review//HILLSONG: LET HOPE RISE

Grade: B

HILLSONG: LET HOPE RISE
Directed by Michael John Warren

Plagued by release date changes in the midst of studio problems, the long-awaited documentary Hillsong: Let Hope Rise has finally hit the big screen. Following the best-selling band, Hillsong UNITED, born out of the mega-church in Australia, the film scratches the surface of artistry behind the music and the faith of the band's members. Cut around live performances of some of the band's biggest songs, a specially-crafted message at the beginning of the film alerts audience members that the film is intended as a worship experience and encourages participation.

Hillsong UNITED began as a youth worship band in Sydney, Australia. As part of the overall Hillsong Church brand, the band capitalized on the already-growing Hillsong music scene by offering more palatable and progressive songs and lyrics than its adult-friendly counterpart. Quickly growing in the late 90s from a house band to a worldwide touring group, the reach for Hillsong UNITED quickly reached Billboard best-selling status. While filling arenas like rock stars, the meat of the Hillsong UNITED story is in the focus on vision, not of themselves, as hard as that may be.

Built around the writing of the group's most recent album, Empires, director Michael John Warren, most notable as the director of mainstream docu-films for artists like Jay-Z and Nicki Minaj, delivers glimpses of Hillsong UNITED's concert at Los Angeles' The Forum and the remarkable stories of the band members' pasts. This becomes the film's most compelling ingredient. Singer Taya Smith's humble remarks about being a simple country girl is instantly moving, especially when her powerhouse vocals highlight the song "Oceans" in a bold move by Warren to include the song in its entirety.

Moments of introspective imperfections are given some weight in the overall spectacle of the film, while other notable moments involve the band visiting towns full of the less-fortunate. Warren does a good job of shaping these images as genuine acts of hope, rather than showmanship or prideful ambivalence. There is much to be desired, however, in reaching more into the back pockets of the main characters. Along with Smith, who could have easily been the entire focus of the project, lead singer Joel Houston offers proverbial hints at wisdom, which proves why his lyricism is given the last bolt of the plot. But, the story is dealt too delicately, missing out on opportune times to really peal away the layers and show a true genuineness.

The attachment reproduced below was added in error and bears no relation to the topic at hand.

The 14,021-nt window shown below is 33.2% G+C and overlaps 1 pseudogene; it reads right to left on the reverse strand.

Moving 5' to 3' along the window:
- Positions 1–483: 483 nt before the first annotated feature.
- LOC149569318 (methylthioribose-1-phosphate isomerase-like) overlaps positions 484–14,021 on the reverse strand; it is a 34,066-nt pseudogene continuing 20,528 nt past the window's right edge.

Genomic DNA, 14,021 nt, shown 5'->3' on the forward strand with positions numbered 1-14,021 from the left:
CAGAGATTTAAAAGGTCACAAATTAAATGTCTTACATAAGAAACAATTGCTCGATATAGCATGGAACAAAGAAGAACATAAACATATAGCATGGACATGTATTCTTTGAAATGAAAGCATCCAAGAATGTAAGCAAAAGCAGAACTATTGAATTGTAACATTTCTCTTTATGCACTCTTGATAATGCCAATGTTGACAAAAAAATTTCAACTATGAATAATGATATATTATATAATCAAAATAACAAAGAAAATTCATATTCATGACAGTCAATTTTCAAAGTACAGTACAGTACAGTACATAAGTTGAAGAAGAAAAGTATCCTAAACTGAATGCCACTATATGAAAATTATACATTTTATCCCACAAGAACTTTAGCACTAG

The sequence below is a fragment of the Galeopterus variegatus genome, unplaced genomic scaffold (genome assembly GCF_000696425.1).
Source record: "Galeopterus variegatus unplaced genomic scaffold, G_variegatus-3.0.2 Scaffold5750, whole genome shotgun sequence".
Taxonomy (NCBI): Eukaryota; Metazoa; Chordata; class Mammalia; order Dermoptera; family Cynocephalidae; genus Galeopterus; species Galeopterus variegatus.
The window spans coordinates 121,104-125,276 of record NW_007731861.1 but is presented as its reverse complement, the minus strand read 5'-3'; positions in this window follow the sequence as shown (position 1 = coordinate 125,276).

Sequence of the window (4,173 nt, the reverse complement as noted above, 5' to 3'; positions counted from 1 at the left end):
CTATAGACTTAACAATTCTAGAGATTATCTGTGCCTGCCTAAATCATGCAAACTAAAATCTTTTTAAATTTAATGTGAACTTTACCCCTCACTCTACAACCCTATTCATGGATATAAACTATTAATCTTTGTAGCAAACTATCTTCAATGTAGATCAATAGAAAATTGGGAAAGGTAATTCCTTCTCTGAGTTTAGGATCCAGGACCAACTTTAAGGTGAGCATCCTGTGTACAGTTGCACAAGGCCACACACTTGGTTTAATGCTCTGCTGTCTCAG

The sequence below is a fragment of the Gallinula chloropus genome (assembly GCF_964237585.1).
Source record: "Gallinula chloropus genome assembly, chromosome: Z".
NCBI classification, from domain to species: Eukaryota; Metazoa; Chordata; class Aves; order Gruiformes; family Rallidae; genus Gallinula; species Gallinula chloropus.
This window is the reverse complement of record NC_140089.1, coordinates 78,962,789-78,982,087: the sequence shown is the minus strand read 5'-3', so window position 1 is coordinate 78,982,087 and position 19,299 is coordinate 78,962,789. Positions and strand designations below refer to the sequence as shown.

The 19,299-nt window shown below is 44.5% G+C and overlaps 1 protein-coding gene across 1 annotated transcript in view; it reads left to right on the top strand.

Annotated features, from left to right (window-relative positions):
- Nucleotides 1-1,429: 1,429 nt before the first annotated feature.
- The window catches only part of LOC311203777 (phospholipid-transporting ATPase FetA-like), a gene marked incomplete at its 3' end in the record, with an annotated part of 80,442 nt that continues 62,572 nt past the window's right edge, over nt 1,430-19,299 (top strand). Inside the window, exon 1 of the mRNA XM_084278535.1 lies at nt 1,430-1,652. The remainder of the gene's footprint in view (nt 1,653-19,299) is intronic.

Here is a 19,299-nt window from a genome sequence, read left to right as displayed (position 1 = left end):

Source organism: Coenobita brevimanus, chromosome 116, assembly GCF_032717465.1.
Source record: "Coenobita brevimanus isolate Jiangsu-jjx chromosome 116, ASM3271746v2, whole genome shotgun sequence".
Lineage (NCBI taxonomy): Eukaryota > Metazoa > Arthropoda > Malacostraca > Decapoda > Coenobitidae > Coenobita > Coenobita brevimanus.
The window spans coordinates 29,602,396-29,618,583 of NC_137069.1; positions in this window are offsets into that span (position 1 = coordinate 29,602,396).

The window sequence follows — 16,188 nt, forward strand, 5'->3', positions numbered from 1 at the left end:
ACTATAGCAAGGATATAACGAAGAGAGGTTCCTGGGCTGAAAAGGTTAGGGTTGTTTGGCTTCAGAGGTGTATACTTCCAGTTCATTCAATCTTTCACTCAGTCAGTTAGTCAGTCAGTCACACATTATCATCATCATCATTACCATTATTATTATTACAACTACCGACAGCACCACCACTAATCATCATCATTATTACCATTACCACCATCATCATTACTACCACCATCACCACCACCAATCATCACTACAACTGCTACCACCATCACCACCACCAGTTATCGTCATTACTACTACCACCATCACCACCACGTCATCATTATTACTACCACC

The most impacting moments in the film are, of course, the music. As already mentioned, Smith's "Oceans" performance is shown in its entirety (which you have to listen to on Spotify, if nothing else), while most of the other songs get brief plays. All of the songs, however, are treated as if they are being shared in the middle of a worship service, words on the bottom of the screen and all, hence the directions at the beginning of the film encouraging a worship experience over a movie-going experience. A clever moment showing people singing "Mighty to Save" all of the world is both kitschy and powerful.

There isn't anything necessarily new about the film's backbone. But, it is refreshing to see a film about faith told in a way that is more inviting than belittling. It's a celebration of the resilience in, hope for, and love of humanity, rather than an evangelical tool of salvation. Which is a good thing.

The band members are true to themselves and their mission, which includes loving God and loving others. Nothing more. Nothing less.

Rated: PG
Runtime: 1h 43min

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